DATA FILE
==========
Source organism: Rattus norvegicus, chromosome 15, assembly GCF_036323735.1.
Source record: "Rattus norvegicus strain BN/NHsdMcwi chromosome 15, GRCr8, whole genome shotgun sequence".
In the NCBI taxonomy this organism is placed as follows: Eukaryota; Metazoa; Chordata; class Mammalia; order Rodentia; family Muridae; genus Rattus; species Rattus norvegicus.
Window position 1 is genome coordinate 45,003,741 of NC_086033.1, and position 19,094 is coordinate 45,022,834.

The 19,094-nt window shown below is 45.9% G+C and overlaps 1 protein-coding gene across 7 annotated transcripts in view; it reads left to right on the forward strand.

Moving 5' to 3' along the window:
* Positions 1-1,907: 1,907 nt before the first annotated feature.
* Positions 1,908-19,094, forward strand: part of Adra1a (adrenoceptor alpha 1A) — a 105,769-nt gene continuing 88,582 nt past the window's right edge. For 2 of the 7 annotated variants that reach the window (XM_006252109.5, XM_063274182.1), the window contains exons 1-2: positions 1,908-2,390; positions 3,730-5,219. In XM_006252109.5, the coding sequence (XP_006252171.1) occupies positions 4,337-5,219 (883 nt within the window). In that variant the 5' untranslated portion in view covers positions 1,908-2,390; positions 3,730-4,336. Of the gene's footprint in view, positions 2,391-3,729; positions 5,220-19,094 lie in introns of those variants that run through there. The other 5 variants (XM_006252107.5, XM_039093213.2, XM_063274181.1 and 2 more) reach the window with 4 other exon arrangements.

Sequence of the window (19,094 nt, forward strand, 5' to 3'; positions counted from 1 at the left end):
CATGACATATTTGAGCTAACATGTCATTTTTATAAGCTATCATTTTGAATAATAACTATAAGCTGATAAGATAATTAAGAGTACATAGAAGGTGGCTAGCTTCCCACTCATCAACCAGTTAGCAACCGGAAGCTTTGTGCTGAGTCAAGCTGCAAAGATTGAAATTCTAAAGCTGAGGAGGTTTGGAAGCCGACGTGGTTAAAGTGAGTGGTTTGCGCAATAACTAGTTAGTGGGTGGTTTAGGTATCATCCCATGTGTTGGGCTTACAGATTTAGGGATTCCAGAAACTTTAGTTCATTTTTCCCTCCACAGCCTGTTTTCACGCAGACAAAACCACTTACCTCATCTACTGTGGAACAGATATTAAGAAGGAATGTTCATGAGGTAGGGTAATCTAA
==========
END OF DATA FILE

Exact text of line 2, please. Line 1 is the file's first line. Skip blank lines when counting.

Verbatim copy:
Source record: "Rattus norvegicus strain BN/NHsdMcwi chromosome 15, GRCr8, whole genome shotgun sequence".